A partially nude video of Joe Francis, the 32-year-old founder of the popular "Girls Gone Wild" series, is a world away from the ribald party scenes he's made famous. With Francis as its unwilling subject, the tape is a key piece of evidence in an upcoming case of kidnapping, robbery and extortion.
With a Bel-Air mansion as the scene of the violent crime, a stolen Bentley as the getaway car, Francis as the colorful and controversial victim and his former girlfriend Paris Hilton as the party girl said to have led police to the defendant, the pending trial has the makings of the next big truth-is-stranger-than-fiction drama to unfold in a Los Angeles courtroom.
The role of victim is an uncharacteristic one for Francis, whose "Girls Gone Wild" videos feature nubile women flashing their breasts for the camera. In eight years, the tall, handsome entrepreneur has built his privately owned company into a lucrative brand and the sort of cultural touchstone that's parodied on "Saturday Night Live." His fortune has been estimated in the hundreds of millions. He owns two expensive homes, airplanes and luxury cars, and has also dated such other well-known "it girls" as Kimberly Stewart and Tamara Mellon.
"Girls Gone Wild" has been such a hit with the highly prized young male audience that Francis has been sought out by producers, studio heads and other businessmen eager to find out how to make fun-loving dudes open their wallets. He counts former Sony boss Peter Guber and music mogul Quincy Jones among his mentors. But his endeavors also have landed him in trouble with the law; he was arrested in Panama City, Fla., in 2003 in connection with a video shot during spring break in the beach town. Francis has been accused of filming of minors for one of his videotapes and charged with racketeering, prostitution, obscenity, child pornography and possession of an illegal drug. He has denied any wrongdoing and the case is pending.
There is no indication of any link between the earlier case and the shakedown attempt that occurred in the early-morning hours of Jan. 22, 2004, when an intruder broke into Francis' contemporary mansion in Bel-Air. Brandishing a pistol, the assailant ordered Francis to lie on the floor, tied his hands behind his back and relieved him of $1,500 in cash, his cellphone and an $8,000 Rolex watch, according to the police report. For the next few hours, the burglar repeatedly threatened to kill Francis while demanding money, the report says.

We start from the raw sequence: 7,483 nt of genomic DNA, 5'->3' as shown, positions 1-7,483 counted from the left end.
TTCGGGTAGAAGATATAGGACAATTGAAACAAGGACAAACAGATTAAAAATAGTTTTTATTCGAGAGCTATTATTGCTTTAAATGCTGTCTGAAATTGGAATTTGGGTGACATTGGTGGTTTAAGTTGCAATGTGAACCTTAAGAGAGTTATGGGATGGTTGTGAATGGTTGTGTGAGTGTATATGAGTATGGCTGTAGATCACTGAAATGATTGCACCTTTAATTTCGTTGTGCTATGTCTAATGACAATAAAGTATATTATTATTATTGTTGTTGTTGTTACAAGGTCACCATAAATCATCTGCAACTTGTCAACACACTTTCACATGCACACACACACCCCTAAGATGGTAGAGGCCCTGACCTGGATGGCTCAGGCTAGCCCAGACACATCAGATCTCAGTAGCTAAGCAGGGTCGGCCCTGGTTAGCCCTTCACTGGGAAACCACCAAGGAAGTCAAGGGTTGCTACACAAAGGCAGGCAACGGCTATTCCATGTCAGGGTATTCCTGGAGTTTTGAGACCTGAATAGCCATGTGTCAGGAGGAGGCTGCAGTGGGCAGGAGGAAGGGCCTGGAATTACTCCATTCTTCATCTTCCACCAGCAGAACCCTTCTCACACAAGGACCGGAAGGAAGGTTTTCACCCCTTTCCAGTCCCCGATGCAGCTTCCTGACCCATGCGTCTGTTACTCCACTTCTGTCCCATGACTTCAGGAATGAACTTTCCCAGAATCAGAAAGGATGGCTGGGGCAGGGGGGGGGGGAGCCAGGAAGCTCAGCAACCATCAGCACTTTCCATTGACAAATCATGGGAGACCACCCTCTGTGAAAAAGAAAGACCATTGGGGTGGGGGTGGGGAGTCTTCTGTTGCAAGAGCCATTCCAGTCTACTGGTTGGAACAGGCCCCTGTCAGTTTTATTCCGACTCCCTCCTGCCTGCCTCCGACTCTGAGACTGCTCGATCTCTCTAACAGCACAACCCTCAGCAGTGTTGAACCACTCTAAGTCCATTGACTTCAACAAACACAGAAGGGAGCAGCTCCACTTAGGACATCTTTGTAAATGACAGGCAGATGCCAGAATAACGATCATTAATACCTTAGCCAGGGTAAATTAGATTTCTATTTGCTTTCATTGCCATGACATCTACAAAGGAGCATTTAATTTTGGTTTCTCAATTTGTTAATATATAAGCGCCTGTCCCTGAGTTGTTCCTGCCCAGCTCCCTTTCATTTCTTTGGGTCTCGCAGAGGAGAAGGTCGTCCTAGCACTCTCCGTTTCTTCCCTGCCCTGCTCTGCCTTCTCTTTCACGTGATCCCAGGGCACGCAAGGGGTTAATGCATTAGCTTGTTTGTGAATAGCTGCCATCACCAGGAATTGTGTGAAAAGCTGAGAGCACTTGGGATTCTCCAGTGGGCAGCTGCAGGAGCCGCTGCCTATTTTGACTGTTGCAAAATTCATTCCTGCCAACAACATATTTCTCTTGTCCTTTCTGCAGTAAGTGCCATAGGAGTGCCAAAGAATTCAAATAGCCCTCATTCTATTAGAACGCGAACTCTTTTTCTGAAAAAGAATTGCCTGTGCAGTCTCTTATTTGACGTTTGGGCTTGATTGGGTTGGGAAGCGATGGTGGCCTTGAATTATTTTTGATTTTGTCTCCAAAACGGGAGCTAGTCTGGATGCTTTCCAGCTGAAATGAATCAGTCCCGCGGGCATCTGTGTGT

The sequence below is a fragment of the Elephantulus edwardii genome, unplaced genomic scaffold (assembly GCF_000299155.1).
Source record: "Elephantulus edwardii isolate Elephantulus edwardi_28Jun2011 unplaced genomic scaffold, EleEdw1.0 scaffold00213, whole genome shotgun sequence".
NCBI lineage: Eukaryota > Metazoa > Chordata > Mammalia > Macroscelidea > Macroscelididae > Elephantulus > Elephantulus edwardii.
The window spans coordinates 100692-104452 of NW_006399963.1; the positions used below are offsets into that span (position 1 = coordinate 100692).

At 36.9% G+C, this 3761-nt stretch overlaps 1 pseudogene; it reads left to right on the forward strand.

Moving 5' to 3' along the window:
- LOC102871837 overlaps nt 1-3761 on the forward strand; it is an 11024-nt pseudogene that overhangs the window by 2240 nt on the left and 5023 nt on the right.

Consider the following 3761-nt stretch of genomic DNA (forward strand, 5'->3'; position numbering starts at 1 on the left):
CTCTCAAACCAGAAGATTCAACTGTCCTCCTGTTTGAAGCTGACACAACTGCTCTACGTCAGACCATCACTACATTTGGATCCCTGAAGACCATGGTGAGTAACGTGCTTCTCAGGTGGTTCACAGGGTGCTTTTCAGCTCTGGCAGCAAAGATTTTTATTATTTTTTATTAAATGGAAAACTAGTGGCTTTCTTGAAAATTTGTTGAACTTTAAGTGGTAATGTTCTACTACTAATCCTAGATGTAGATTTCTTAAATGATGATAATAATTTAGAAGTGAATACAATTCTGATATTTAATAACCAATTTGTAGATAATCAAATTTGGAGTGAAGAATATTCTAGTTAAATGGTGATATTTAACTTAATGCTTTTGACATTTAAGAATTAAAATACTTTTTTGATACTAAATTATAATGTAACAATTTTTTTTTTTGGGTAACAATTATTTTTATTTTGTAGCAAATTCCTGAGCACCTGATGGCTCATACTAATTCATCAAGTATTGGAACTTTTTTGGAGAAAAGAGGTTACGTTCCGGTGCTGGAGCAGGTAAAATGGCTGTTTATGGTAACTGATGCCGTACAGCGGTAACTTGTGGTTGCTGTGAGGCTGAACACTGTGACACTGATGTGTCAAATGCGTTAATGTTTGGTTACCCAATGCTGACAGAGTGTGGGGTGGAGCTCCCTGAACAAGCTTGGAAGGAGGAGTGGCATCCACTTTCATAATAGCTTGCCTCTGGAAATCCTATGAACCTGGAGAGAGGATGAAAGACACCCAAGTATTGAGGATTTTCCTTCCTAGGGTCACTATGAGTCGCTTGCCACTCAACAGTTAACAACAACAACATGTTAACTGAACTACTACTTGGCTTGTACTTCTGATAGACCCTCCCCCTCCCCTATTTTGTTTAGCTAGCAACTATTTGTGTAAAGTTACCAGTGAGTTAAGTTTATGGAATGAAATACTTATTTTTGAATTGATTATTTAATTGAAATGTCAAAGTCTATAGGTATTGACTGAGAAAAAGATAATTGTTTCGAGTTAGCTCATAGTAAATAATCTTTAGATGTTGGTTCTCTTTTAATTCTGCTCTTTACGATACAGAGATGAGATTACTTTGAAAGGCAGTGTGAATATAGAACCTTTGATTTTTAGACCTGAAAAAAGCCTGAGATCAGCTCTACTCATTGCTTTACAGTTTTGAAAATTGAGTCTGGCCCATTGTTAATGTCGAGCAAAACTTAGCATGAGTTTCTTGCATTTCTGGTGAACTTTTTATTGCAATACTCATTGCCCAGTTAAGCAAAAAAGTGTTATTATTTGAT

The intruder forced Francis to lie on his bed with his pants down, then switched on a video camera and is heard on the tape saying, "I'm not a fag, but I am going to make the owner of 'Girls Gone Wild' look like a fag. I am going to put this on the Internet and make money." The video lasts only a few minutes, long enough for Francis to identify himself and mumble that he enjoys anal sex. He made the statement, the police report details, fearing for his life. Police say no sexual assault occurred.
Hands still bound and mouth covered with duct tape, Francis was forced into his Bentley but freed himself after the car was abandoned near Sunset Boulevard.
For the next four days, the gunman called Francis many times, demanding that he be paid from $300,000 to half a million dollars in exchange for the video. Police attempts to identify a suspect through the calls were unsuccessful, since they were made from pay phones.
The case broke last December when a friend of Francis' -- later identified by the defense as Hilton -- overheard a man at a party bragging about knowing a guy who robbed Francis' home. The partygoer identified the intruder as Darnell Riley, who according to court documents had lived in Lancaster and more recently in Los Angeles. In a police search of Riley's home, the videotape of Francis was found and Riley's fingerprints were matched to some taken from the Bentley and the duct tape, according to the police report.
Riley, 28, is charged with six felonies and has been in custody since his arrest in March. A pretrial hearing is expected to begin in mid-December. His defense attorney, Ronald Richards, says, "We're contesting Joe Francis' description of the incident. Every fact in this case is at issue."
A cornerstone of the defense will be that Riley and Francis were acquainted before the night of the break-in, Richards says. Bill Horn, a spokesman for Francis, says the two men never met before the night Francis was attacked in his home.
The case has been catnip to such gossip and scandal-obsessed websites as Radar Online and Defamer, which have described the video in purple prose. Hilton, a high priestess of celebritydom, has been subpoenaed, and if she testifies, even the pretrial hearing will likely be a media circus.
The district attorney has instructed Francis not to comment on the extortion case, but in an interview with The Times last summer, he said, "Envy makes you a target. People want what you have, and they think they can take what you have."